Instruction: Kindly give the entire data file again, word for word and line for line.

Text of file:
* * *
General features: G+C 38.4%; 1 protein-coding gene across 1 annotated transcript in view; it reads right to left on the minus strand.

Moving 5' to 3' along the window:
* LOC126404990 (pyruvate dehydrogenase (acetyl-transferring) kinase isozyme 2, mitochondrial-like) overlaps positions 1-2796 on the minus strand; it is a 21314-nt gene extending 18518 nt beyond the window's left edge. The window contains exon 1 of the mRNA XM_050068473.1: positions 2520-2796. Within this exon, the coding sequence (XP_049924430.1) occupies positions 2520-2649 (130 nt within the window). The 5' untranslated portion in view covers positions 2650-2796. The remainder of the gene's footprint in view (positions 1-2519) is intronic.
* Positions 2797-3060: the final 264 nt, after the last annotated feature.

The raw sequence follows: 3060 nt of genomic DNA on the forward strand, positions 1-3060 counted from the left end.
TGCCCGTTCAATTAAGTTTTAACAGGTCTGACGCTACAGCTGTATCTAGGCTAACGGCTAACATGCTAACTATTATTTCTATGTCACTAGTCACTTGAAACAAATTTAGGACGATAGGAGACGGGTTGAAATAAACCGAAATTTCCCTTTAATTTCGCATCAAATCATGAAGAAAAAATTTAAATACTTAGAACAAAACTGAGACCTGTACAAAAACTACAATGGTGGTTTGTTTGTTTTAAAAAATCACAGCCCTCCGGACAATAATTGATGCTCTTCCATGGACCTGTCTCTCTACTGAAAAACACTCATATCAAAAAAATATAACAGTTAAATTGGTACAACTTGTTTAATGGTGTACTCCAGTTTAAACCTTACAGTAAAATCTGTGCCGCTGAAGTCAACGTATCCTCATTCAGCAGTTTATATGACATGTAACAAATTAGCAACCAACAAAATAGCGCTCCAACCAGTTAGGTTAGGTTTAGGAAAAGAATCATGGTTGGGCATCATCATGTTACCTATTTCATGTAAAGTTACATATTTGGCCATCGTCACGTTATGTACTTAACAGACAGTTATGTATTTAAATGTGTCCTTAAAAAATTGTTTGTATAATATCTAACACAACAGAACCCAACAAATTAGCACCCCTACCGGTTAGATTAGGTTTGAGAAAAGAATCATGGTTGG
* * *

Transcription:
General features: G+C 38.4%; 1 protein-coding gene across 1 annotated transcript in view; it reads right to left on the minus strand.

Moving 5' to 3' along the window:
* LOC126404990 (pyruvate dehydrogenase (acetyl-transferring) kinase isozyme 2, mitochondrial-like) overlaps positions 1-2796 on the minus strand; it is a 21314-nt gene extending 18518 nt beyond the window's left edge. The window contains exon 1 of the mRNA XM_050068473.1: positions 2520-2796. Within this exon, the coding sequence (XP_049924430.1) occupies positions 2520-2649 (130 nt within the window). The 5' untranslated portion in view covers positions 2650-2796. The remainder of the gene's footprint in view (positions 1-2519) is intronic.
* Positions 2797-3060: the final 264 nt, after the last annotated feature.

The raw sequence follows: 3060 nt of genomic DNA on the forward strand, positions 1-3060 counted from the left end.
TGCCCGTTCAATTAAGTTTTAACAGGTCTGACGCTACAGCTGTATCTAGGCTAACGGCTAACATGCTAACTATTATTTCTATGTCACTAGTCACTTGAAACAAATTTAGGACGATAGGAGACGGGTTGAAATAAACCGAAATTTCCCTTTAATTTCGCATCAAATCATGAAGAAAAAATTTAAATACTTAGAACAAAACTGAGACCTGTACAAAAACTACAATGGTGGTTTGTTTGTTTTAAAAAATCACAGCCCTCCGGACAATAATTGATGCTCTTCCATGGACCTGTCTCTCTACTGAAAAACACTCATATCAAAAAAATATAACAGTTAAATTGGTACAACTTGTTTAATGGTGTACTCCAGTTTAAACCTTACAGTAAAATCTGTGCCGCTGAAGTCAACGTATCCTCATTCAGCAGTTTATATGACATGTAACAAATTAGCAACCAACAAAATAGCGCTCCAACCAGTTAGGTTAGGTTTAGGAAAAGAATCATGGTTGGGCATCATCATGTTACCTATTTCATGTAAAGTTACATATTTGGCCATCGTCACGTTATGTACTTAACAGACAGTTATGTATTTAAATGTGTCCTTAAAAAATTGTTTGTATAATATCTAACACAACAGAACCCAACAAATTAGCACCCCTACCGGTTAGATTAGGTTTGAGAAAAGAATCATGGTTGG